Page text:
In our last post, we explored the basics of virus structure, makeup, size, and shape. We determined that this infectious agent had characteristics of living organisms as well as nonliving matter. Today's post brings this information closer to home - How do they infect us and make us sick?
How do viruses lead to infection?
In our last post we discussed the "host cell". Viruses can't reproduce by themselves - they are simply genetic materials with no machinery (the blueprint rather than the house). For a virus to spread, it needs to hijack a host cell and make it do its dirty work. Simply put, a virus attaches itself to a cell's membrane and injects its genetic information into the cell. The cell, doing its regular work of copying genetic material in preparation for cell division, creates copies of the virus genetic material. The virus assembles itself inside the cell and then is released for further replication either by bursting through the cell wall or by budding, during which small virus packets are pushed through the membrane, taking a bit of membrane with them as a coating (imagine escape pods leaving a spaceship). The virus copies released go on to hijack other cells, replicating again, exponentially copying the virus and destroying living cells in the process.
How do viruses make us sick?
The first step in a viral infection is exposure to the virus itself. Depending on the virus, that can be through airborne droplets released when an infected person coughs or sneezes, through exposure to contaminated body fluids via a break in the skin, or through ingestion of contaminated food or water. The second step is the hijacking of our cells. Viruses make us sick by destroying our living cells. They have the ability to attach themselves to certain types of cells (some viruses can attach to lung cells, others to blood cells, etc.), use them to replicate, and in the process, destroy the cells. (Amazing video of the entire process here.) When this happens exponentially, with millions upon millions of cells destroyed, we get sick. We don't always get sick right away, however. The herpes virus is activated on and off throughout a person's life. Viruses that cause cancer can make changes over time that are only noticed decades later.
How do we fight viral infections?
So how to we kill these living/non-living packets of genetic information? We can't use antibiotics, because these medications attack the living portions of bacteria - the machinery that runs the cell. Viruses don't have this machinery - they are all code. If a bacteria is a house, viruses are just the blueprints of a house. You can't shut off the electricity or the plumbing on a blueprint.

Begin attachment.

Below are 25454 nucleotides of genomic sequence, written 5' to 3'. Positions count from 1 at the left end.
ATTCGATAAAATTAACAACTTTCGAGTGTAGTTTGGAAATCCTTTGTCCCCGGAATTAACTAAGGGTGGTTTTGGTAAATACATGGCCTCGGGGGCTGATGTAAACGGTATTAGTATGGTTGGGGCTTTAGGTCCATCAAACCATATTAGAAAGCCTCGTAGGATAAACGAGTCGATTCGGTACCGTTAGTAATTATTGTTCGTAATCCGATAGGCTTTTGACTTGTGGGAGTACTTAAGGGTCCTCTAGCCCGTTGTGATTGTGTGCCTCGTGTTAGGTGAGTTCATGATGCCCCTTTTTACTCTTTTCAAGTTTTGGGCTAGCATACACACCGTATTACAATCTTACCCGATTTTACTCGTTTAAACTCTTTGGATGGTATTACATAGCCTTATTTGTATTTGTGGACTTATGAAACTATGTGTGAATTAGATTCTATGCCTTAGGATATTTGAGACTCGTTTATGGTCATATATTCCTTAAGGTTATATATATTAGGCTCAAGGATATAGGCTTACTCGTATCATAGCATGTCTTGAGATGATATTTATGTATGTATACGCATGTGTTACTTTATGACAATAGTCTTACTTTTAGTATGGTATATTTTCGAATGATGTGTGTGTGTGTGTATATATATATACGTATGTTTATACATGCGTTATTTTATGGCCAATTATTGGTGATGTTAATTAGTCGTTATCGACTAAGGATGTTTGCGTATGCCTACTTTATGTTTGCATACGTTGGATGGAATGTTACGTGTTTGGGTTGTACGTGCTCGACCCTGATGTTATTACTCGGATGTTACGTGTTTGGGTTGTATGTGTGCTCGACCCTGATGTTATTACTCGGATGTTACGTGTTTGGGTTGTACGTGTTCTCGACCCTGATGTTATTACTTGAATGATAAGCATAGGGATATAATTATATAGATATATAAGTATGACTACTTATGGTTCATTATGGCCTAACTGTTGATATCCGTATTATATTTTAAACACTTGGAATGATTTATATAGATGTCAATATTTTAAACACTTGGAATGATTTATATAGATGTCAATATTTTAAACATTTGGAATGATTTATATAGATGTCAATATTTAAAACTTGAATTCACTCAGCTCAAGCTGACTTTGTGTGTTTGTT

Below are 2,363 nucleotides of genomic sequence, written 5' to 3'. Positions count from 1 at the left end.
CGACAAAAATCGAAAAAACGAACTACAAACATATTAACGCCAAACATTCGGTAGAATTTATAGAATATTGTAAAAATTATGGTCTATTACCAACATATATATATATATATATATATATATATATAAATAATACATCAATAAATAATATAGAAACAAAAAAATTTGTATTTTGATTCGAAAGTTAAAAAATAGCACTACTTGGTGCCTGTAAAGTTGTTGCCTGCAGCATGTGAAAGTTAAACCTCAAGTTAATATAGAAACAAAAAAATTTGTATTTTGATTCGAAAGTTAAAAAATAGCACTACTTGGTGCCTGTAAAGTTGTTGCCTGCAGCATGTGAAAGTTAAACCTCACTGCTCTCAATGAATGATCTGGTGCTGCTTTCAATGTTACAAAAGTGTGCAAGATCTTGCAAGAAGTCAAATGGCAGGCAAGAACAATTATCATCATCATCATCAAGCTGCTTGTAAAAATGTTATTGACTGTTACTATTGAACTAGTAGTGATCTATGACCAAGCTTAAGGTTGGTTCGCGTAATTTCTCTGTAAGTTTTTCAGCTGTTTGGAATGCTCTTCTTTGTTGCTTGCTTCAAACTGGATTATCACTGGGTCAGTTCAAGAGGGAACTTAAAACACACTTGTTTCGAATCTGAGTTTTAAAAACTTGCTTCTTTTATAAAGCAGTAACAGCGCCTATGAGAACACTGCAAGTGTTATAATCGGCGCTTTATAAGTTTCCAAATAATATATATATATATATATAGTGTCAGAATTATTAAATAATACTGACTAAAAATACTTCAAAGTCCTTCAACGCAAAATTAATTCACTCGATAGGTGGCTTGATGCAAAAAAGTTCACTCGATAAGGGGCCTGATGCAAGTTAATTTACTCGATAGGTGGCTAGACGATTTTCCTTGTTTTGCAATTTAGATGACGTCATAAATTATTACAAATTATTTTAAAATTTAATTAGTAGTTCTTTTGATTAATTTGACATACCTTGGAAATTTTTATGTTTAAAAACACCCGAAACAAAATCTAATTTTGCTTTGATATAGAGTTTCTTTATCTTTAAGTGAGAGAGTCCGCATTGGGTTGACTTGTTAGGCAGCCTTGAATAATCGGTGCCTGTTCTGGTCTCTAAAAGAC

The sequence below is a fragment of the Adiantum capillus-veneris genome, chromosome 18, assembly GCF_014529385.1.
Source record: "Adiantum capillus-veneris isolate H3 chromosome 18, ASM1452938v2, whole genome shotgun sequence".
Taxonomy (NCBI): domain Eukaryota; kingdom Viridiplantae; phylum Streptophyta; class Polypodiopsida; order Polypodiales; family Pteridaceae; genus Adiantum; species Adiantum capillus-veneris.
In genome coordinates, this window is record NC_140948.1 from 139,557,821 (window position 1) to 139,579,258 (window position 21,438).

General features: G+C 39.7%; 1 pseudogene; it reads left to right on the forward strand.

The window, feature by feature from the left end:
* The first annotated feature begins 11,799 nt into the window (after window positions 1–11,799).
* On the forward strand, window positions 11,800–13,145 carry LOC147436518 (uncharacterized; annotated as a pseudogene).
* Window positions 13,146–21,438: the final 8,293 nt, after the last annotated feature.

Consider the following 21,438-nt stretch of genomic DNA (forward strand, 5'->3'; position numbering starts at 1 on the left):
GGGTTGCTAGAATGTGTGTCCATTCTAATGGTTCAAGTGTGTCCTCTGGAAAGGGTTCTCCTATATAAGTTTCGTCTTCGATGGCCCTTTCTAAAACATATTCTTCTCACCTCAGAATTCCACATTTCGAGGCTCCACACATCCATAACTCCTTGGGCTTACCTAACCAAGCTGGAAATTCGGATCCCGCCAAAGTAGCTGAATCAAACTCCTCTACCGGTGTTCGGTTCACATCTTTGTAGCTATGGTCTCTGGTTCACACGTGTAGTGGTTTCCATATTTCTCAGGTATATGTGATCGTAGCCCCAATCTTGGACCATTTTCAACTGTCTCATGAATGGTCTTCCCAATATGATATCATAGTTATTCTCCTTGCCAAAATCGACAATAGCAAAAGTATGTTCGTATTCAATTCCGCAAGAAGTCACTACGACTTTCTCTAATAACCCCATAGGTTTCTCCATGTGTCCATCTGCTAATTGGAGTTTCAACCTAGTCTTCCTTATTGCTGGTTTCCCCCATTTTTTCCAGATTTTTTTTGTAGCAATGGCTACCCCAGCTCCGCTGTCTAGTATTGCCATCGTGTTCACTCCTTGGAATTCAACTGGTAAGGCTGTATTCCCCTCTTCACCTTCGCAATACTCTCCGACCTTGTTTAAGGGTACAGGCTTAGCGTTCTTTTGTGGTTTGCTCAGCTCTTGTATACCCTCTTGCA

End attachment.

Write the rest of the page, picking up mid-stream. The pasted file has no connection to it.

Luckily, our bodies have ways of fighting viral infections. Our immune system is equipped to fight off viral infections (to a certain extent). Those aches and pains you feel, including your fever and malaise, are all side-effects of your body's fight against the invading virus. The immune system has mechanisms which allow it to identify, isolate, and destroy foreign material such as viruses. It deploys white blood cells of increasing power, and also produce antibodies which kill the virus. If the white blood cells are successful and the virus is destroyed, some of these specialized cells stick around to be ready to fight if that same virus attacks again. This is why vaccines work: The body is provided with antibodies for a specific virus, say rubella or mumps, so that if you are exposed to that virus, your body is ready to attack and destroy it. Some viruses mutate and require different antibodies to be destroyed; this is why the annual flu shot is different each year. Other viral infections such as the common cold are caused by such a huge array of possible viruses that no single vaccine can protect us. Still other viruses remain in the body in a dormant stage, or hide out in certain cells where the immune system cannot find them. Both of these types of viruses (for example, chickenpox and herpes) can become reactivated years and year after initial exposure.
Two Rotavirus particles: The particle on the right has antibodies attached to the attachment spikes, preventing it from implanting into a living cell. How awesome is that? Photo Credit: GrahamColm at en.wikipedia
There are antiviral medications, and still more are being developed. One of the most recognized is AZT, the combination of drugs used to treat HIV, a "cocktail" of antivirals that helps prevent resistance by using a variety of attacks on the virus. There are a number of antiviral medications available to lessen the symptoms of the seasonal flu virus (one brand name is Tamiflu). Most of these drugs work by inhibiting growth of a viral infection.
Viruses. A possible key to unlocking the mysteries of life, yet not alive. Vital to the creating of new genes and gene transfer which enrich life, yet the cause of the greatest pandemics known to humanity. We hope our exploration of this organic enigma has answered more questions than are left unanswered, and perhaps have sparked a few new ones!
Editor's Note: This post was originally published in March 2015 and has been updated for freshness, accuracy and comprehensiveness.